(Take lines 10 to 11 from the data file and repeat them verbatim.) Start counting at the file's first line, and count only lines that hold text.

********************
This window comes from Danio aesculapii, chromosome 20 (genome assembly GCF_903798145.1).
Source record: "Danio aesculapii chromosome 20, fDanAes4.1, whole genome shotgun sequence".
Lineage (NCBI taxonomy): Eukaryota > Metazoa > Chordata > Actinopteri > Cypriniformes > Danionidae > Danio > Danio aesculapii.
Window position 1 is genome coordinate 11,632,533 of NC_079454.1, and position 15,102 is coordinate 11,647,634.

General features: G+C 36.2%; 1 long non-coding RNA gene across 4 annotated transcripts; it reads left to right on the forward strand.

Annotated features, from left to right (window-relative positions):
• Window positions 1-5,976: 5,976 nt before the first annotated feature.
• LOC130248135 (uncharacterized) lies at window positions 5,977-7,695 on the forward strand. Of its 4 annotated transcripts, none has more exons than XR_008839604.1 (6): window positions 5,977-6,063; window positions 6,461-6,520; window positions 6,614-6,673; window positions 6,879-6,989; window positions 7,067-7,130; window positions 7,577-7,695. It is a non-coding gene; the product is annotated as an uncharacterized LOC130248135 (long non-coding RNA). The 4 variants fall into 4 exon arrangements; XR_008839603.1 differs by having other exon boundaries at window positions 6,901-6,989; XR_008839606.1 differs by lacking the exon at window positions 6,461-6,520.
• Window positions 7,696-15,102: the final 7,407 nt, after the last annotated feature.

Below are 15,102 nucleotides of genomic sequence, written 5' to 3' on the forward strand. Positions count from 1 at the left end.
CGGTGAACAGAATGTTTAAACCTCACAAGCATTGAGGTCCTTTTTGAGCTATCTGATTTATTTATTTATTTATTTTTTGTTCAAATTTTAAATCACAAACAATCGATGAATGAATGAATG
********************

Below are 15,102 nucleotides of genomic sequence, written 5' to 3' on the forward strand. Positions count from 1 at the left end.
CGGTGAACAGAATGTTTAAACCTCACAAGCATTGAGGTCCTTTTTGAGCTATCTGATTTATTTATTTATTTATTTTTTGTTCAAATTTTAAATCACAAACAATCGATGAATGAATGAATG